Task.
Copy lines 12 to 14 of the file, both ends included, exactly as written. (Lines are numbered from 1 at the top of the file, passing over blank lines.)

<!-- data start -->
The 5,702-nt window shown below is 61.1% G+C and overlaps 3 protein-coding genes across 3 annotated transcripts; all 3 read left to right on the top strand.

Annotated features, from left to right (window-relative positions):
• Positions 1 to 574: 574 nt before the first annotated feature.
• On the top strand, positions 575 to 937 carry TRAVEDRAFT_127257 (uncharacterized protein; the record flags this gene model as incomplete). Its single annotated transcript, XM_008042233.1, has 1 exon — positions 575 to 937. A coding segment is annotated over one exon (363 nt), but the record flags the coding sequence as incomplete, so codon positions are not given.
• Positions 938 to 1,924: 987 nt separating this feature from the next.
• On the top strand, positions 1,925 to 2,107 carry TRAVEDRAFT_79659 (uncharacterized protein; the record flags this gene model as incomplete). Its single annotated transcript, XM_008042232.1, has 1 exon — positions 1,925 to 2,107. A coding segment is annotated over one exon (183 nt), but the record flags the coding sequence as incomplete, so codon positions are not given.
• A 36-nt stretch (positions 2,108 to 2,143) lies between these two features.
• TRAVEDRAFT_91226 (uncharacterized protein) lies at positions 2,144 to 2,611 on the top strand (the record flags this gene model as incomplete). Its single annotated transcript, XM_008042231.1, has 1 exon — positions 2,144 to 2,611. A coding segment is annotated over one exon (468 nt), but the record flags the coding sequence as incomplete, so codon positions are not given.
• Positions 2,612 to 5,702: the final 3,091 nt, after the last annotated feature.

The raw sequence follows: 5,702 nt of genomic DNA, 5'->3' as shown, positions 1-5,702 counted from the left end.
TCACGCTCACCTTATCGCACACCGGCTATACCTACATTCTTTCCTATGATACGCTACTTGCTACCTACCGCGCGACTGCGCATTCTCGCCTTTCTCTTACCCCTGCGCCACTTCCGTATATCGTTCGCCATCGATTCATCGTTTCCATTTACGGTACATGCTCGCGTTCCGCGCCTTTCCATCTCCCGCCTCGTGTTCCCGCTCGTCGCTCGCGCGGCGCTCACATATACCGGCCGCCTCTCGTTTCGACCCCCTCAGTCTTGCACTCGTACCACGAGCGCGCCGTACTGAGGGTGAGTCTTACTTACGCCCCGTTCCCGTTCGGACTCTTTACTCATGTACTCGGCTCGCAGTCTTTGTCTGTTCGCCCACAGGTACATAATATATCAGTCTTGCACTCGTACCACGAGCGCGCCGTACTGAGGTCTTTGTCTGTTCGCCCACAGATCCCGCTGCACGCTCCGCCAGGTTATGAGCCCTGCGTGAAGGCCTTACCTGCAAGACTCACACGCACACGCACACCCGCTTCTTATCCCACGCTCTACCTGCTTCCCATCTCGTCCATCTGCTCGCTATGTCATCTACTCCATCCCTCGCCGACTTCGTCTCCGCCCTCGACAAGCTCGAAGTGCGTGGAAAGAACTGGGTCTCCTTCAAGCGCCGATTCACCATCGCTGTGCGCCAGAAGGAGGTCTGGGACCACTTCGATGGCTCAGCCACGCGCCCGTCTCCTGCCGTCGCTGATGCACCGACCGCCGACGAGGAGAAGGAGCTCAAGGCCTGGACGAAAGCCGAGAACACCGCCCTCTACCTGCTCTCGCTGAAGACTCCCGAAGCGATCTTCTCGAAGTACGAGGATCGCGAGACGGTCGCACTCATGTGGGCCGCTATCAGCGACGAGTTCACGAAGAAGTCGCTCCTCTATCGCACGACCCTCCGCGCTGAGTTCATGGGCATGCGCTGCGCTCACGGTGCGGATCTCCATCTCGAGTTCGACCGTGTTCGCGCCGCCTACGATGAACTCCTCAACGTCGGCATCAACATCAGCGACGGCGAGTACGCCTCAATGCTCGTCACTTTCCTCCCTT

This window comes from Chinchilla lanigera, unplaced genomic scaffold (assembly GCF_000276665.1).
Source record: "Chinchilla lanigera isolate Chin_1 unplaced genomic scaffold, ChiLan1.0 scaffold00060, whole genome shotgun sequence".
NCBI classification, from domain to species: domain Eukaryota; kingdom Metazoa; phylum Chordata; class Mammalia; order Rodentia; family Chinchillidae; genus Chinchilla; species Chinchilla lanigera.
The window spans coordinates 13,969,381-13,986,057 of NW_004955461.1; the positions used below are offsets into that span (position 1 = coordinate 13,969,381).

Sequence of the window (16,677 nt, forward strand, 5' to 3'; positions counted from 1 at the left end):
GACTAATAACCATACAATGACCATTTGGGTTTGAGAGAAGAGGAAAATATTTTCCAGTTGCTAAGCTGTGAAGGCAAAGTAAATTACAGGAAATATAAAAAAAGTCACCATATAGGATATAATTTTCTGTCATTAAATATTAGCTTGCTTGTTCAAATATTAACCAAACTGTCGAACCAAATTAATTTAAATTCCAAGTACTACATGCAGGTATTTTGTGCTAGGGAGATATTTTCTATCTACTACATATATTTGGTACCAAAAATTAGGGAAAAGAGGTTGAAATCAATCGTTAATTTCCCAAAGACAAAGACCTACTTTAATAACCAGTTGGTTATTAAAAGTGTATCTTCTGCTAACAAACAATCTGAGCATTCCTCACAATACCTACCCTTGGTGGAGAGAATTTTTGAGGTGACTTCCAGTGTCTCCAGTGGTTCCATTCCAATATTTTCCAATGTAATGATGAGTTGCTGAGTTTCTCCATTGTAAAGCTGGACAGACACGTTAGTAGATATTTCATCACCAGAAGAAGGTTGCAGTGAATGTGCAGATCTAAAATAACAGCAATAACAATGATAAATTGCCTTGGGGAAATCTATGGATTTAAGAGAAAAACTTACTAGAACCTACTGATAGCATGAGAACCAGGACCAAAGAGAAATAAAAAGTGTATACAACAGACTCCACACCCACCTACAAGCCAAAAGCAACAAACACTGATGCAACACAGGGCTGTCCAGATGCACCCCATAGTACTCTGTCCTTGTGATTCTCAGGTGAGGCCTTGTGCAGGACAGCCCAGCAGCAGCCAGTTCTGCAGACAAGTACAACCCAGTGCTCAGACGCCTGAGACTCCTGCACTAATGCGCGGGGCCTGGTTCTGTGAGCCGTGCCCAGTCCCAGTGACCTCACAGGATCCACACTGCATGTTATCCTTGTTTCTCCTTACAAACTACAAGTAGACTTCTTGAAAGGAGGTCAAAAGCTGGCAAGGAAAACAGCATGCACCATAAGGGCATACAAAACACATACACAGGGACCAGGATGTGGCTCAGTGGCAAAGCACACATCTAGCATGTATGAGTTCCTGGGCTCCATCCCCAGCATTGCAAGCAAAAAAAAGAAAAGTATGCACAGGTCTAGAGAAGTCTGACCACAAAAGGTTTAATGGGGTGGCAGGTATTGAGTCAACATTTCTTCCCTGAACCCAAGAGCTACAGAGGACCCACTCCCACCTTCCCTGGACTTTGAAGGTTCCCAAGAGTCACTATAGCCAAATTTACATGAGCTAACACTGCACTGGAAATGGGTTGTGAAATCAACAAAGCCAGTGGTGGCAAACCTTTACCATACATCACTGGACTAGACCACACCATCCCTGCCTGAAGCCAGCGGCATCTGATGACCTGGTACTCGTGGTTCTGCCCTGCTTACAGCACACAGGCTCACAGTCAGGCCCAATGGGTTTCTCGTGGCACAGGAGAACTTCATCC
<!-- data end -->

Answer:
This window comes from Chinchilla lanigera, unplaced genomic scaffold (assembly GCF_000276665.1).
Source record: "Chinchilla lanigera isolate Chin_1 unplaced genomic scaffold, ChiLan1.0 scaffold00060, whole genome shotgun sequence".
NCBI classification, from domain to species: domain Eukaryota; kingdom Metazoa; phylum Chordata; class Mammalia; order Rodentia; family Chinchillidae; genus Chinchilla; species Chinchilla lanigera.